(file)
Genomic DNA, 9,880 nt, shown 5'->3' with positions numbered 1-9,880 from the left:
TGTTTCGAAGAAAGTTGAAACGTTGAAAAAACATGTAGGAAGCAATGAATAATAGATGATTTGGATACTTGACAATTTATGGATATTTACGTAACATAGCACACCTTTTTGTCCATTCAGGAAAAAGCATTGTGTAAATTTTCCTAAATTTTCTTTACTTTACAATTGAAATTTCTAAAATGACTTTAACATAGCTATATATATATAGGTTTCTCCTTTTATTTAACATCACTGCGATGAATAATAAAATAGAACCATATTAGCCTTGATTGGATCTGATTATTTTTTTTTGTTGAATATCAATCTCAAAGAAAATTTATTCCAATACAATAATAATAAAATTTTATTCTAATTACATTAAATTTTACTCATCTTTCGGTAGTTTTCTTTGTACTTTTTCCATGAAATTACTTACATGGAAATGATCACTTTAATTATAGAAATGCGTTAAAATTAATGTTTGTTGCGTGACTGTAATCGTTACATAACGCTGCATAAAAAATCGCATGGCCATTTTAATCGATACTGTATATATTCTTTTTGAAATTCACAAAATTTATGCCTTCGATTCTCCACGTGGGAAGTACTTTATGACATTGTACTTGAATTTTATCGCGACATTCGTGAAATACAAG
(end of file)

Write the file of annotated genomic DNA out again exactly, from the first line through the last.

Genomic DNA, 9,880 nt, shown 5'->3' with positions numbered 1-9,880 from the left:
TGTTTCGAAGAAAGTTGAAACGTTGAAAAAACATGTAGGAAGCAATGAATAATAGATGATTTGGATACTTGACAATTTATGGATATTTACGTAACATAGCACACCTTTTTGTCCATTCAGGAAAAAGCATTGTGTAAATTTTCCTAAATTTTCTTTACTTTACAATTGAAATTTCTAAAATGACTTTAACATAGCTATATATATATAGGTTTCTCCTTTTATTTAACATCACTGCGATGAATAATAAAATAGAACCATATTAGCCTTGATTGGATCTGATTATTTTTTTTTGTTGAATATCAATCTCAAAGAAAATTTATTCCAATACAATAATAATAAAATTTTATTCTAATTACATTAAATTTTACTCATCTTTCGGTAGTTTTCTTTGTACTTTTTCCATGAAATTACTTACATGGAAATGATCACTTTAATTATAGAAATGCGTTAAAATTAATGTTTGTTGCGTGACTGTAATCGTTACATAACGCTGCATAAAAAATCGCATGGCCATTTTAATCGATACTGTATATATTCTTTTTGAAATTCACAAAATTTATGCCTTCGATTCTCCACGTGGGAAGTACTTTATGACATTGTACTTGAATTTTATCGCGACATTCGTGAAATACAAG